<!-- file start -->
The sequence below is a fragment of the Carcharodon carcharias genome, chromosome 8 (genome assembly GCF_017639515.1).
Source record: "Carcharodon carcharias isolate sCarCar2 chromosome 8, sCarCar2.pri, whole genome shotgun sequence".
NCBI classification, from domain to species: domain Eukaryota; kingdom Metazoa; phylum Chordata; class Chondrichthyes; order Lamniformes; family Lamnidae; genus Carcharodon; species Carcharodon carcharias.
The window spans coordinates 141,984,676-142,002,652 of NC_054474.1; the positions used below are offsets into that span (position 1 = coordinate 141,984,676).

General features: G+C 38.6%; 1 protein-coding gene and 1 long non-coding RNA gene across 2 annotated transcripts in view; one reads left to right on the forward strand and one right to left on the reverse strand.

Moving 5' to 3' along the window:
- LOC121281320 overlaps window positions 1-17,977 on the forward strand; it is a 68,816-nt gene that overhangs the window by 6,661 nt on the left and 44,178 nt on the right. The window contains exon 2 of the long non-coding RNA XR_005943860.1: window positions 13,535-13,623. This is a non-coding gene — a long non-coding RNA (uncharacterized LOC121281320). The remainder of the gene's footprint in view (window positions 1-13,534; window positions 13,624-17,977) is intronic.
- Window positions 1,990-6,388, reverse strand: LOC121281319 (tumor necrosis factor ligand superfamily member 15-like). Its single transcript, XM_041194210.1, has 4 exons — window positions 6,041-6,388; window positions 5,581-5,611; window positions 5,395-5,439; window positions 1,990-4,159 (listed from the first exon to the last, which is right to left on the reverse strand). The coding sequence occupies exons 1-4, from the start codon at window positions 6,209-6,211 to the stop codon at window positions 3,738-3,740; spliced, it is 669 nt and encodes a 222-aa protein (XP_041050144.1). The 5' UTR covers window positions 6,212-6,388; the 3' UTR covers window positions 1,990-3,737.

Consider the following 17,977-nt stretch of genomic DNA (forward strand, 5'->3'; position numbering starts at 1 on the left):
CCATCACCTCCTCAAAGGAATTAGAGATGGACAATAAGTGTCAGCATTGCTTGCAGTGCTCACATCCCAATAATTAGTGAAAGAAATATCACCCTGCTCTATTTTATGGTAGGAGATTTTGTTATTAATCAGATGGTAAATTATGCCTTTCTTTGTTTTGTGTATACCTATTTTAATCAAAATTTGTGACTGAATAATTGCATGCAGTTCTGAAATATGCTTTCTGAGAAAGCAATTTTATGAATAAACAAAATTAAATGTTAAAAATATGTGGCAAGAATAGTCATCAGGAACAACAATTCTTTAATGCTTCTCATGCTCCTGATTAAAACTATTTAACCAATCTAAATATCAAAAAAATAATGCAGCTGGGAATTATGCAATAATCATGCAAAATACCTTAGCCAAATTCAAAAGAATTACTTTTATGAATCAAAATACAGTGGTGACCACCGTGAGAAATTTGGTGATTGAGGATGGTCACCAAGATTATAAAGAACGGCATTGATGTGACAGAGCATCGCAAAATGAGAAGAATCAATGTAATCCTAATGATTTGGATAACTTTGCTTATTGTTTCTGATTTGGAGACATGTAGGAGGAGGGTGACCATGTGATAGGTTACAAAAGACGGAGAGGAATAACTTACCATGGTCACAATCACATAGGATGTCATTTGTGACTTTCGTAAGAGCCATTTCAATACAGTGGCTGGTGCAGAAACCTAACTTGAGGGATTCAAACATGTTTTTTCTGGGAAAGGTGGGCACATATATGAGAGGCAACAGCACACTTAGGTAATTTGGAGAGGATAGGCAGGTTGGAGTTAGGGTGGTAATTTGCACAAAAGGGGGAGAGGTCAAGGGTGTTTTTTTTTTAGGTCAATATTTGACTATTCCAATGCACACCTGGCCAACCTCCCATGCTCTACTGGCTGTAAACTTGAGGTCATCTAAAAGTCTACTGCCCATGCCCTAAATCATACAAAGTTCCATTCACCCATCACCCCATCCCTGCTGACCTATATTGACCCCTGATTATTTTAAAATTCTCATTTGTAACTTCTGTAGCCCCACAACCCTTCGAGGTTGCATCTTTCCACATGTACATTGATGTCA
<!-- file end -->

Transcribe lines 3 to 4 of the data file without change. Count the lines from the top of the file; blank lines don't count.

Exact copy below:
NCBI classification, from domain to species: domain Eukaryota; kingdom Metazoa; phylum Chordata; class Chondrichthyes; order Lamniformes; family Lamnidae; genus Carcharodon; species Carcharodon carcharias.
The window spans coordinates 141,984,676-142,002,652 of NC_054474.1; the positions used below are offsets into that span (position 1 = coordinate 141,984,676).